Health

Reading The Food Label: Explained

food labels

So far this year, I’ve been talking a lot about health, fitness and food. That’s probably because the main thing people swear to do at the start of a new year is to lose weight and get healthy. I’ve stressed before how much I dislike counting calories. Yes, you should be aware of how many you’re consuming but being aware of everything that’s in the food your eating is so much more important. That’s why today I thought I’d write a post explaining food labels and how to read them to ensure you’re putting the best thing in your body as possible.

To have a healthy balanced diet, you’re going to want to cut down on fat (especially saturated fat), salt and added sugar, base your meals on whole grains, eat a minimum of 5 fruits and veggies a day and protein-rich foods like meat, fish and dairy.

Serving Size

When looking at the food label the first thing you want to pay attention to is the serving size the manufacturer is basing the nutritional information on. Don’t mistake the information for one cookie as the information for the whole pack!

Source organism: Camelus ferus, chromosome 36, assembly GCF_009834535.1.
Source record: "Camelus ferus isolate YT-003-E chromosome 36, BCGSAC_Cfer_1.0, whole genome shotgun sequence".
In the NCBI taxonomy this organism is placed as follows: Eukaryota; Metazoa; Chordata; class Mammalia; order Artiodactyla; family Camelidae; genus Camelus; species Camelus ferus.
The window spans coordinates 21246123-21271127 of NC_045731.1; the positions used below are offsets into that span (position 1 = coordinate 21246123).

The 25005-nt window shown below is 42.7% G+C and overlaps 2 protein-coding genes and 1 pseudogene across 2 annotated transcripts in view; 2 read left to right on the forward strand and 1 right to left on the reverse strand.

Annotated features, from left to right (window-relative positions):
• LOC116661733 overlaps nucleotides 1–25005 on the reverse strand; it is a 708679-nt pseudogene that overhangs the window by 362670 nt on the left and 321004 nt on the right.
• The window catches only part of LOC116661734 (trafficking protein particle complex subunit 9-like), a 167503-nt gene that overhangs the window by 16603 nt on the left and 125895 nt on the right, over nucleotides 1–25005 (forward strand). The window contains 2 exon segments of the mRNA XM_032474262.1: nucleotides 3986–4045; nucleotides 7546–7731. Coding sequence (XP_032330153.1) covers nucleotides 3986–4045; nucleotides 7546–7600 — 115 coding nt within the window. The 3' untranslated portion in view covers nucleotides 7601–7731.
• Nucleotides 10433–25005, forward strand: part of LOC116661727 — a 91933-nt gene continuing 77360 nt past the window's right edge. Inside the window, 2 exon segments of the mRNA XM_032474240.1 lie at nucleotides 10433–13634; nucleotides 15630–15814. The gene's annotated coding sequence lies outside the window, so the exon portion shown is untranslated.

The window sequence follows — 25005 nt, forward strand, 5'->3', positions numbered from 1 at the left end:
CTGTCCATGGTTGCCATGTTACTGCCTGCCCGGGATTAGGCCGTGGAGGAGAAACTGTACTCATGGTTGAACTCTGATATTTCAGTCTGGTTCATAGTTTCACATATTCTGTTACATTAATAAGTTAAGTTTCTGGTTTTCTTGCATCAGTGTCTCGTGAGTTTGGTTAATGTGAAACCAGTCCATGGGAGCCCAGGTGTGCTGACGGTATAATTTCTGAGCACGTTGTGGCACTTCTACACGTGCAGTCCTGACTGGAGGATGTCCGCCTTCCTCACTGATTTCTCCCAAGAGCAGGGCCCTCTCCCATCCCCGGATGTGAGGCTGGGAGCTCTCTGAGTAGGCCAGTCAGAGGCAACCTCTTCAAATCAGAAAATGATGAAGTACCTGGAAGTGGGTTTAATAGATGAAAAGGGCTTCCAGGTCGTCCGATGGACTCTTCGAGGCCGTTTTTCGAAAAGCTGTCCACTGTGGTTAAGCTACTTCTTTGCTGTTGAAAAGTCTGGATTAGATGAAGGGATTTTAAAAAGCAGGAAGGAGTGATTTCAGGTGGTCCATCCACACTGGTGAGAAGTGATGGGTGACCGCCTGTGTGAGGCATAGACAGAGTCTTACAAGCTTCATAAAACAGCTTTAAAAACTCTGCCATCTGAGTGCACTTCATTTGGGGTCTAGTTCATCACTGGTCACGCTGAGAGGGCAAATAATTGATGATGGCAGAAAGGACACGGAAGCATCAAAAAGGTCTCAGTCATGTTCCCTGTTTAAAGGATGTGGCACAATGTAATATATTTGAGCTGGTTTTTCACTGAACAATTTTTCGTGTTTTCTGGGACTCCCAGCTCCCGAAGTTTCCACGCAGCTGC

Typically food labels contain information on energy (kJ/kcal), fat, saturates (saturated fats), sugar, carbs, salt and protein.

But how do you know if it’s high?

Total fat
(You should note that all fats are bad fats!)
High: more than 17.5g of fat per 100g
Low: 3g of fat or less per 100g

Saturated fat
High: more than 5g of saturated fat per 100g
Low: 1.5g of saturated fat or less per 100g

Sugars
High: more than 22.5g of total sugars per 100g
Low: 5g of total sugars or less per 100g

Salt
High: more than 1.5g of salt per 100g (or 0.6g sodium)
Low: 0.3g of salt or less per 100g (or 0.1g sodium)

Compare items

If you’re in the supermarket looking to buy a certain product, it’s a good idea to compare between brands. If you’re in a rush, it’s worth looking at the front nutritional label, which acts as a summary for the larger back label. Here in the UK (I’m not sure about other countries), the front label works on a red, green and amber system. Green meaning it’s low, amber meaning it’s average and red meaning it’s high. Pick the product with the most green and amber symbols.

Read the ingredients

It’s always a good idea to read the ingredients label to identify how healthy something is. Ingredients are listed in order of weight, so the main ingredients will be at the top of the list. If one of the main ingredients are high in fat, such as cream, butter or oil, then the product will be high in fat.

I hope this information helps you make smart food choices this year and you reach your health goals, whatever they may be!

Lots of Love

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